Sunday, 19 April 2009

VOR: DELTA LLOYD SIX DAY 8 QFB: received 18.04.09 0941 GMT

The crew of Delta Lloyd preparing a sailchange. Bowmen Gerd-jan Poortman and Morgan White take down the R2, while the Code Zero is being unfurled. Image copyright Sander Pluijm/Team Delta Lloyd/Volvo Ocean Race.

by Wouter Verbraak (navigator)

"The latest satellite picture is full of huge squalls. It is going to be a challenging day."

With this message to the watch captains on Team Delta Lloyd we enter the Doldrums. Goal: try to cross this messy area as quick as possible and find the north east trade winds on the other side. With this in mind together with PUMA and Telefónica Blue we opt for a slightly more northerly course than the rest of the fleet. A bit more distance, but a better wind angle and shorter crossing.

A day of cat and mouse follows with PUMA, with fantastic close racing and frequent lead changes. In the lighter code zero conditions we can almost match their speed, and play the game of dodging clouds. Great! We make good progress in the first part of the day and we manage to avoid some bad clouds and make use of two others that are well lined up. Gains on the fleet and good progress to the trades. Almost there. Life is good.

Pitman David Pella fixing a rope on the backstay, onboard Delta Lloyd, on leg 6 of the Volvo Ocean Race, from Rio de Janeiro to Boston. Image copyright Sander Pluijm/Team Delta Lloyd/Volvo Ocean Race.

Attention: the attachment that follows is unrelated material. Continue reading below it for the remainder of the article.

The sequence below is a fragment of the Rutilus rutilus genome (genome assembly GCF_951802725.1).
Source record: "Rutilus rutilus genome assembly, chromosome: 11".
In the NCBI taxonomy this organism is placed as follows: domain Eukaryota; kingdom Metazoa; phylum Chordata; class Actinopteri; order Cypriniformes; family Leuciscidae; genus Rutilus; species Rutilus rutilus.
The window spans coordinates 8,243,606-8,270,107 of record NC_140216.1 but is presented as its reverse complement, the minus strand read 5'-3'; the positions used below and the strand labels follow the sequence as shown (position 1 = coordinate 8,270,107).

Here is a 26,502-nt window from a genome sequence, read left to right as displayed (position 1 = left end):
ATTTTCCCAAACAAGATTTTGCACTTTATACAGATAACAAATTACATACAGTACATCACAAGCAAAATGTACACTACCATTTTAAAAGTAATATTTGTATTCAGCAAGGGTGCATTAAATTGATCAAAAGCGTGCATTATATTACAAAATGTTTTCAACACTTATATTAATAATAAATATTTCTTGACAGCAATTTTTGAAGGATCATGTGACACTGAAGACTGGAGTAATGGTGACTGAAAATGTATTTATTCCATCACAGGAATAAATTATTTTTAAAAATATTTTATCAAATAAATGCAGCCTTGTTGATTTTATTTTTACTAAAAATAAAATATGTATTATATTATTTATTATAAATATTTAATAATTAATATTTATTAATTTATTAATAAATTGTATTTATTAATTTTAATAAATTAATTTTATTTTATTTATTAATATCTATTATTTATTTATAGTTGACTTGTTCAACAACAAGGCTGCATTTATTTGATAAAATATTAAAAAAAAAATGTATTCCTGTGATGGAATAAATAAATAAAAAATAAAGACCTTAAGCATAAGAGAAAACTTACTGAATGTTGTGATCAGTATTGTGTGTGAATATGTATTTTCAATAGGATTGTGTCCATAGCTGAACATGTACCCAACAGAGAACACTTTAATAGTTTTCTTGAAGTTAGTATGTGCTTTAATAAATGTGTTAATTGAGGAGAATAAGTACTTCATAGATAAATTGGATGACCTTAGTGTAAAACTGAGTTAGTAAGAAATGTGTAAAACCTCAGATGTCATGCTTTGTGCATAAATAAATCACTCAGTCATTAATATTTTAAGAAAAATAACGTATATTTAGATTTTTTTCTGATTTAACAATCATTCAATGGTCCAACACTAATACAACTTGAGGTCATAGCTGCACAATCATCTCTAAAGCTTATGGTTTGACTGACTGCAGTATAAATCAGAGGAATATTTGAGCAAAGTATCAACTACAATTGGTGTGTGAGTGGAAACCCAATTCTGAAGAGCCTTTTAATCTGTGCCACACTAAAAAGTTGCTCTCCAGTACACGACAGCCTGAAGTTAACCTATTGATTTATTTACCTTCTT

A new huge cloud is blocking our path, and there is no way around it. It simply is too big. It stretches right to left all across the horizon and must be about the size of Holland. We get hurt. Badly. Together with PUMA we get stuck under this cloud for at least an hour. Next sched, 20 nm loss to the fleet. Disaster. Gone is our good position to the fleet. I am pulling my hair out with frustration, but soon realise that that is not going to do us much good. Up and onwards, at least we have now reached the trades and are done with the Doldrums, time for the speed game again. We are still to windward of the fleet and in third just behind Puma.

Yes, speed is what it is all about again for the next 2000 nm to past the Caribbean Islands. No big passing lanes, just full focus on squeezing very last tenth of a knot out of the boat. Bar the Green Dragons, the newer generation boats have significantly more stability than us, so we will have to work our hardest in the next 48 hours to keep up with them. After this at least the winds will shift right a bit, the wind angle will open up, and the stability will not weigh as hard.

Day two on leg 6 of the Volvo Ocean Race, from Rio de Janeiro to Boston. With only2-3 knots of wind, its good to move the weight as forward as possible, that means sleeping on the sails in the galley. Bowman Morgan White and watch leader Stu Wilson found themselves a good spot on the spinnaker. Image copyright Sander Pluijm/Team Delta Lloyd/Volvo Ocean Race.

Good to see that everybody here on the Team Delta Lloyd is giving it everything, and is always looking for that little extra. The atmosphere on board is good.

Determined, focused and always some smiles and a little joke around. Time to hammer out some big skeds, reaching is where these boats excel. Boston here we come!

Volvo Ocean Race

No comments: